Sweeney Asked Apple for Exception to TOS for Epic Direct Payments, Microsoft Files Statement of Support for Epic Games

Tim Sweeney

The ongoing drama between Epic Games and Apple continues to roll on; with Sweeney asking for an exception to made in Apple’s terms foe the Epic Direct Payments prior to the removal of Fortnite and the lawsuit, and Microsoft filing a statement of support in favor of Epic Games.

As we previously reported, Epic Games announced that the price of V-Bucks, Fornite‘s in-game currency that can be bought with real money, would permanently be 20% cheaper on all platforms. However, on Android and iOS, a new payment method was introduced.

Rather than buying the V-Bucks through Google Play and the App Store respectively, Epic Games launched the “Epic direct payment.” “When you choose to use Epic direct payments,” the announcement explains, “you save up to 20% as Epic passes along payment processing savings to you.”

This is due to Apple and Google collecting a 30% fee through all V-Bucks bought on their respective platforms. As such, the 20% drop has not been applied to purchases made through them. Epic Games state that “If Apple or Google lower their fees on payments in the future, Epic will pass along the savings to you.”


Shortly after this announcement, Apple and Google both removed Fortnite from the App Store and Google Play Stores respectively due to Epic Games violating their terms of service.

Epic Games issued legal action against both, citing that they had a monopoly over their stores on iOS and Android. Apple had allegedly threatened to terminate all of Epic Games’ App Store developer accounts and cut off tools for development on iOS and Mac.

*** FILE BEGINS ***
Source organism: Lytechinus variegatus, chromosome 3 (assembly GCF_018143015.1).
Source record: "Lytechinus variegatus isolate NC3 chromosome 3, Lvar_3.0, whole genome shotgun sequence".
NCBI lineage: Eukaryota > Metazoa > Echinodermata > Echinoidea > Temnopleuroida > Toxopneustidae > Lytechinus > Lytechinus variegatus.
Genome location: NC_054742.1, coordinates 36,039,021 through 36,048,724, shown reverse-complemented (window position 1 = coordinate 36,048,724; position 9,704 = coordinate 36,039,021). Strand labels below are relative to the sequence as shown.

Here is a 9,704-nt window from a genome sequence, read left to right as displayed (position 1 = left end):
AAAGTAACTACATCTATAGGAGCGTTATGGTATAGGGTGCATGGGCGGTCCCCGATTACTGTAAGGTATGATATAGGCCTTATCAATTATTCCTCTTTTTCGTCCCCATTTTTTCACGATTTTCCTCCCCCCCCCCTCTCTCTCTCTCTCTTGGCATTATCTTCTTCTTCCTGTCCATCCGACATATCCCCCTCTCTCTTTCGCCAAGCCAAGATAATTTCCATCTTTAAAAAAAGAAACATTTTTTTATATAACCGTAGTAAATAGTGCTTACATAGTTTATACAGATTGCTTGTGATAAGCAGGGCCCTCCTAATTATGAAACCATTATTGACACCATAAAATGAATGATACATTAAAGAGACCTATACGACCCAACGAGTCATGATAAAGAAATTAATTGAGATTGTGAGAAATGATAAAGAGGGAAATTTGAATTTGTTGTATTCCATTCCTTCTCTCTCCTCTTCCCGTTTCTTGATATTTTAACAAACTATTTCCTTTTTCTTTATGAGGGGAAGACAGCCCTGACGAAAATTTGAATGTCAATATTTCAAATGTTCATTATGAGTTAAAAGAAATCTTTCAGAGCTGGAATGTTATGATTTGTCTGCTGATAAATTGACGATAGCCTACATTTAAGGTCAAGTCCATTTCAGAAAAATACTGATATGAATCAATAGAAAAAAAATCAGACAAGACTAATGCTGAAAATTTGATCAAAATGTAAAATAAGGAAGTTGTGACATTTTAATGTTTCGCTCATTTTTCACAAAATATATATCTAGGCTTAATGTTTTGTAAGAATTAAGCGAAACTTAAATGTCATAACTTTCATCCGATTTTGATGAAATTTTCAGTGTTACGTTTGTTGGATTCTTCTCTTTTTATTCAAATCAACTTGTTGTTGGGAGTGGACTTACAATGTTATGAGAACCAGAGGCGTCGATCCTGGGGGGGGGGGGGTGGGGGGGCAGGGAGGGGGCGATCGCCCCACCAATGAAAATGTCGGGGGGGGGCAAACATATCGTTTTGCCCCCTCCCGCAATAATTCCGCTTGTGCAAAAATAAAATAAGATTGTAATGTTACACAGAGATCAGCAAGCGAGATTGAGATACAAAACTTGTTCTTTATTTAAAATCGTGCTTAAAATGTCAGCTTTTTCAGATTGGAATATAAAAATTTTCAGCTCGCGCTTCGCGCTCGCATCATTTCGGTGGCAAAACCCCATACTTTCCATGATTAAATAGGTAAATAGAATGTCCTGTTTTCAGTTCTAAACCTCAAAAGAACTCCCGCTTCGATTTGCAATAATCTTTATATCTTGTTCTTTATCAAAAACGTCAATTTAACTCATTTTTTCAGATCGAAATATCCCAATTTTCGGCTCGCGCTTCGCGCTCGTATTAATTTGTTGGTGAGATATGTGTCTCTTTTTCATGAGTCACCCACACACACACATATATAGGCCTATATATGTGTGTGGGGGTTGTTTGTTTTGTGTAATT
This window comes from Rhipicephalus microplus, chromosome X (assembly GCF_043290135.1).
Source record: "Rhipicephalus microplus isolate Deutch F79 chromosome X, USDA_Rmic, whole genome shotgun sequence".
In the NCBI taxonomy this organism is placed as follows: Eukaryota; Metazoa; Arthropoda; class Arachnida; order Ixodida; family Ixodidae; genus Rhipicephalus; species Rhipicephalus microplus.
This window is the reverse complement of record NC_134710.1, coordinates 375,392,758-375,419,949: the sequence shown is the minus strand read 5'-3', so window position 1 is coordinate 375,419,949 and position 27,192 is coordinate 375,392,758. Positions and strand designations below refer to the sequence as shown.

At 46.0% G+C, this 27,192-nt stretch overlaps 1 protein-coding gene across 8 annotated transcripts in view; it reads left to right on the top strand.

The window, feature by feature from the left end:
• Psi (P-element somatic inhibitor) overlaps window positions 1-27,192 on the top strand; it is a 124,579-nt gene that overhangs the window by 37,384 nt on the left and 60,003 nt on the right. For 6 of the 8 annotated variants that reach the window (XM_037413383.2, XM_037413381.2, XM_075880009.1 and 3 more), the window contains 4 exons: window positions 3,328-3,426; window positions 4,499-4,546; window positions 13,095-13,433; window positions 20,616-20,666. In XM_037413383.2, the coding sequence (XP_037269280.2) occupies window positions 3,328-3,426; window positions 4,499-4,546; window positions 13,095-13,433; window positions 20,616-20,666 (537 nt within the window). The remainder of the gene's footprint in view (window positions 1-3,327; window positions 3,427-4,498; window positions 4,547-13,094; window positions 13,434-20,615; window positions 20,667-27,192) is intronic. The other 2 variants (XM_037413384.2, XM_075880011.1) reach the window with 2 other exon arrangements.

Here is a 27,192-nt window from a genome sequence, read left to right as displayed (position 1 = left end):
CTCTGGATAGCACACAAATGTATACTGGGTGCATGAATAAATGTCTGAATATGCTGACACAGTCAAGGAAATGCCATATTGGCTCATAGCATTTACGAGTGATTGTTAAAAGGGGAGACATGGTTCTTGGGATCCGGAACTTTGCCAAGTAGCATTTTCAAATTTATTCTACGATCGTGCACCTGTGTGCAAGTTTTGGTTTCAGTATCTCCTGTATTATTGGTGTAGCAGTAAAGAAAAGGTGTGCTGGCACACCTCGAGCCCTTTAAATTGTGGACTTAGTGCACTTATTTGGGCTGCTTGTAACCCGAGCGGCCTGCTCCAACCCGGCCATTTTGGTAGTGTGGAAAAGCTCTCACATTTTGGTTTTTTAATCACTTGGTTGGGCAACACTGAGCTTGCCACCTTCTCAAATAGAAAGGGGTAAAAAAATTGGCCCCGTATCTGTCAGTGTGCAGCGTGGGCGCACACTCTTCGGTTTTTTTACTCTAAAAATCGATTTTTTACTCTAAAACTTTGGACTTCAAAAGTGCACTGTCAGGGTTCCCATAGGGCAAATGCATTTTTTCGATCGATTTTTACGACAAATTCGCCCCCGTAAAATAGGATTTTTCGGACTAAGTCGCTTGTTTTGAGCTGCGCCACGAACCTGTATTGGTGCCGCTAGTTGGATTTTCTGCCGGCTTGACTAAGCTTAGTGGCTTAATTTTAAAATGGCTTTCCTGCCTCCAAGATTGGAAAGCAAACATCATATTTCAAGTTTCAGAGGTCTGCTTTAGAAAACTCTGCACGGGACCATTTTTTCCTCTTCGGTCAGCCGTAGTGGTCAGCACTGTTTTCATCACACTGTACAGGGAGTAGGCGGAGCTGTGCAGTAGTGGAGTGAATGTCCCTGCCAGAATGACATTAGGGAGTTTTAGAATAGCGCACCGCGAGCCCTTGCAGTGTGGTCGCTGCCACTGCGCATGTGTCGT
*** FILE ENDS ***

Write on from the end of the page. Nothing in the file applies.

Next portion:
Epic Games may have been expecting action from Apple however, having made a parody of Apple’s own 1984 commercial; appealing to their fans to support them. Further, the #FreeFortnite Cup was recently announced; acting as “the final days of the entire Fortnite community’s ability to play together.”


Now, esports journalist Rod Breslau and Tech Crunch report that Apple have claimed Epic Games founder CEO Tim Sweeney asked for special treatment.

Sweeney had previously denied doing as such, stating “We’re fighting for open platforms and policy changes equally benefiting all developers.” He had also taken a similar attitude towards the Epic Game Store’s exclusivity deals, citing Valve not offering a better share of profit with developers.

In a new legal filing, Apple claims that Epic Games had requested special treatment outside of Apple’s terms. This would allow an Epic Games Store app on the App Store, installing games though that rather than the App Store, and offer payment processing options.

“On June 30, 2020, Epic emailed Apple requesting to offer a competing Epic Games Store app through the App Store that would allow iOS device users to install apps from Epic directly, rather than through the App Store and to offer payment processing options within Epic’s apps other than IAP. […] On July 10, Apple responded that ‘Apple has never allowed this . . . we strongly believe these rules are vital to the health of the Apple platform and carry enormous benefits for both consumers and developers.'”


On August 13th, around 2 a.m. Sweeney allegedly “wrote to Apple stating its intent to breach Epic’s agreements: ‘Epic will no longer adhere to Apple’s payment processing restrictions.’ […] Hours later, Epic activated a secretly planted payment mechanism in Fortnite to slide a non-approved change into the app that blatantly evaded App Review.”

“In the wake of its own voluntary actions, Epic now seeks emergency relief. But the ’emergency’ is entirely of Epic’s own making. Epic’s agreements with Apple expressly spell out that if an app developer violates the rules of the App Store or the license for development tools—both of which apply and are enforced equally to all developers large and small—Apple will stop working with that developer. Developers who work to deceive Apple, as Epic has done here, are
terminated. So when Epic willfully and knowingly breached its agreements by secretly installing a ‘hotfix’ into its app to bypass Apple’s payment system and App Review Process, it knew full well what would happen and, in so doing, has knowingly and purposefully created the harm to game players and developers it now asks the Court to step in and remedy. Relief in these circumstances is not available under the law. And the injunction Epic seeks would threaten for everyone the benefits that Epic, developers and App Store customers have long enjoyed.”